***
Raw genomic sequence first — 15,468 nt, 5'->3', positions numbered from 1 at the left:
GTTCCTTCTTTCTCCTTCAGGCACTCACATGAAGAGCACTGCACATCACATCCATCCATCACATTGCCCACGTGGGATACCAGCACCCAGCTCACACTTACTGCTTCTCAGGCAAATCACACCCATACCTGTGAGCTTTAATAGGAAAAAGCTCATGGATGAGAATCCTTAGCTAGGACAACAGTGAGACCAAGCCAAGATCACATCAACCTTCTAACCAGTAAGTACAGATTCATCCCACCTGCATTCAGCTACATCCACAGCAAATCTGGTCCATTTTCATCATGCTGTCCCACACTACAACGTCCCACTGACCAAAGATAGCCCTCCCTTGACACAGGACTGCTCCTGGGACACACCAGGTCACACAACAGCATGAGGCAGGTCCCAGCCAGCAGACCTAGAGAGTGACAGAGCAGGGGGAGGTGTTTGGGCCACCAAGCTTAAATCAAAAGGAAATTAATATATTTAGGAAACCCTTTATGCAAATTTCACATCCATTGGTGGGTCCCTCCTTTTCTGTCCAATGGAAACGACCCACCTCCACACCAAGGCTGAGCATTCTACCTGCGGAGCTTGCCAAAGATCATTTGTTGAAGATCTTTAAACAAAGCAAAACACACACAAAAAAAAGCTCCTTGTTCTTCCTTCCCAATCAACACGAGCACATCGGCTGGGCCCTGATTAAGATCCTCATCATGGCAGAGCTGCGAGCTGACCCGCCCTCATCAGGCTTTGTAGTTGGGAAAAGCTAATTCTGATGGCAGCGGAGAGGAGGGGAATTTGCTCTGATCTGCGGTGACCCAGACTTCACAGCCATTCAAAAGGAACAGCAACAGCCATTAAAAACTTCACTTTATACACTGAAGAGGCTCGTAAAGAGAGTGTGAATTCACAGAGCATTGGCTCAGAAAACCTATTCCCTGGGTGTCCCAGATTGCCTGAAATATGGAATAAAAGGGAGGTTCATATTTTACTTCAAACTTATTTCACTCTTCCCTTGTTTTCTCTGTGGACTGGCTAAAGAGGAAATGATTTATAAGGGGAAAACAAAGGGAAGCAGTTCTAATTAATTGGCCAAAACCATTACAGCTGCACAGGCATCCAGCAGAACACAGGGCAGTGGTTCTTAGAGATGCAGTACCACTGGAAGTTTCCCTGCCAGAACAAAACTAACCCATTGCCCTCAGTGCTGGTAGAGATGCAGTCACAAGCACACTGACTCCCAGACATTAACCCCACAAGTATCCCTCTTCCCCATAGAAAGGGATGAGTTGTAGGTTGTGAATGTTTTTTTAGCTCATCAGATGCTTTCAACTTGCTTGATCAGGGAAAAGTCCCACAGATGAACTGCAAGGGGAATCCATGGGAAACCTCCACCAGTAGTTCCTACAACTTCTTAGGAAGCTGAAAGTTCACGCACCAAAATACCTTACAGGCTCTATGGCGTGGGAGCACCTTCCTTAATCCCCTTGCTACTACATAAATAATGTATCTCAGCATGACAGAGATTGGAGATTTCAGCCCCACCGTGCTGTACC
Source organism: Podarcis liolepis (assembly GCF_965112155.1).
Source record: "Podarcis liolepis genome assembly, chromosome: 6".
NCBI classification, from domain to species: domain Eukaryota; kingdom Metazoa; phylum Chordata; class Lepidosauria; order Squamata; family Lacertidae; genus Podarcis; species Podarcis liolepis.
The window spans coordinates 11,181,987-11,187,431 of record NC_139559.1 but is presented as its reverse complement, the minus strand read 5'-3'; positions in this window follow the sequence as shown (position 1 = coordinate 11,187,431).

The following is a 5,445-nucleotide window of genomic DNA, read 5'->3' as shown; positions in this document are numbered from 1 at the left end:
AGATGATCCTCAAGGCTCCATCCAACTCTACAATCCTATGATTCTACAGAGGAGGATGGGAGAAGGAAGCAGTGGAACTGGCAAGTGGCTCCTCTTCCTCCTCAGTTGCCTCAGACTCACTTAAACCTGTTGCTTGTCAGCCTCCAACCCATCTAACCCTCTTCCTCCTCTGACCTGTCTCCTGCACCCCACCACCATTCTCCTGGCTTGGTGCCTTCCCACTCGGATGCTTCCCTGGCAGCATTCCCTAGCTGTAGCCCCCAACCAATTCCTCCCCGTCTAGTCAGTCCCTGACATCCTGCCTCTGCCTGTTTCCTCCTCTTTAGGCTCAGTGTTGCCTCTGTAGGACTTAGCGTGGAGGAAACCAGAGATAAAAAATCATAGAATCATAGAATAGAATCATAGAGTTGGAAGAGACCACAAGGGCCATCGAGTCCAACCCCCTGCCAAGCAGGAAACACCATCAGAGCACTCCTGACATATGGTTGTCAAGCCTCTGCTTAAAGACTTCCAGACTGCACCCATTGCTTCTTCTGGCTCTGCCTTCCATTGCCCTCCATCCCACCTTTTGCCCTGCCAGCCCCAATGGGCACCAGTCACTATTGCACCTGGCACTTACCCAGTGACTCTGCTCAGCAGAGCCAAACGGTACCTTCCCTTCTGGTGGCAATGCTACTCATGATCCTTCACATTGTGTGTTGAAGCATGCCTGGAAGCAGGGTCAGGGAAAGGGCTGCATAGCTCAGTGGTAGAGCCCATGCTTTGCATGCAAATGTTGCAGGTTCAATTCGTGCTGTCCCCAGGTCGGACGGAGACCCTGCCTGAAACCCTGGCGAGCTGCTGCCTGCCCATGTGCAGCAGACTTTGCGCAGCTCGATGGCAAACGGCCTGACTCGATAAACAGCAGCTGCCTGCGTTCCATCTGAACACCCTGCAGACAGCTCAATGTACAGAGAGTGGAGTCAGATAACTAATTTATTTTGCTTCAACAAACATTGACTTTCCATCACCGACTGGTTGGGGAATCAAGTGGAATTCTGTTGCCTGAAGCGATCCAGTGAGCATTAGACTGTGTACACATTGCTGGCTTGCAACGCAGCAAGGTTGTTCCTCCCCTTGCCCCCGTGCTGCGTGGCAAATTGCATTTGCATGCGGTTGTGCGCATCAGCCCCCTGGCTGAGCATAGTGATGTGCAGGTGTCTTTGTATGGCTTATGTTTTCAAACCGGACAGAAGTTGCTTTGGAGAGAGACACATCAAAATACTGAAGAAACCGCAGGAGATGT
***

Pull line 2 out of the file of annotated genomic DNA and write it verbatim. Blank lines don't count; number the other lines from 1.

GTTCCTTCTTTCTCCTTCAGGCACTCACATGAAGAGCACTGCACATCACATCCATCCATCACATTGCCCACGTGGGATACCAGCACCCAGCTCACACTTACTGCTTCTCAGGCAAATCACACCCATACCTGTGAGCTTTAATAGGAAAAAGCTCATGGATGAGAATCCTTAGCTAGGACAACAGTGAGACCAAGCCAAGATCACATCAACCTTCTAACCAGTAAGTACAGATTCATCCCACCTGCATTCAGCTACATCCACAGCAAATCTGGTCCATTTTCATCATGCTGTCCCACACTACAACGTCCCACTGACCAAAGATAGCCCTCCCTTGACACAGGACTGCTCCTGGGACACACCAGGTCACACAACAGCATGAGGCAGGTCCCAGCCAGCAGACCTAGAGAGTGACAGAGCAGGGGGAGGTGTTTGGGCCACCAAGCTTAAATCAAAAGGAAATTAATATATTTAGGAAACCCTTTATGCAAATTTCACATCCATTGGTGGGTCCCTCCTTTTCTGTCCAATGGAAACGACCCACCTCCACACCAAGGCTGAGCATTCTACCTGCGGAGCTTGCCAAAGATCATTTGTTGAAGATCTTTAAACAAAGCAAAACACACACAAAAAAAAGCTCCTTGTTCTTCCTTCCCAATCAACACGAGCACATCGGCTGGGCCCTGATTAAGATCCTCATCATGGCAGAGCTGCGAGCTGACCCGCCCTCATCAGGCTTTGTAGTTGGGAAAAGCTAATTCTGATGGCAGCGGAGAGGAGGGGAATTTGCTCTGATCTGCGGTGACCCAGACTTCACAGCCATTCAAAAGGAACAGCAACAGCCATTAAAAACTTCACTTTATACACTGAAGAGGCTCGTAAAGAGAGTGTGAATTCACAGAGCATTGGCTCAGAAAACCTATTCCCTGGGTGTCCCAGATTGCCTGAAATATGGAATAAAAGGGAGGTTCATATTTTACTTCAAACTTATTTCACTCTTCCCTTGTTTTCTCTGTGGACTGGCTAAAGAGGAAATGATTTATAAGGGGAAAACAAAGGGAAGCAGTTCTAATTAATTGGCCAAAACCATTACAGCTGCACAGGCATCCAGCAGAACACAGGGCAGTGGTTCTTAGAGATGCAGTACCACTGGAAGTTTCCCTGCCAGAACAAAACTAACCCATTGCCCTCAGTGCTGGTAGAGATGCAGTCACAAGCACACTGACTCCCAGACATTAACCCCACAAGTATCCCTCTTCCCCATAGAAAGGGATGAGTTGTAGGTTGTGAATGTTTTTTTAGCTCATCAGATGCTTTCAACTTGCTTGATCAGGGAAAAGTCCCACAGATGAACTGCAAGGGGAATCCATGGGAAACCTCCACCAGTAGTTCCTACAACTTCTTAGGAAGCTGAAAGTTCACGCACCAAAATACCTTACAGGCTCTATGGCGTGGGAGCACCTTCCTTAATCCCCTTGCTACTACATAAATAATGTATCTCAGCATGACAGAGATTGGAGATTTCAGCCCCACCGTGCTGTACC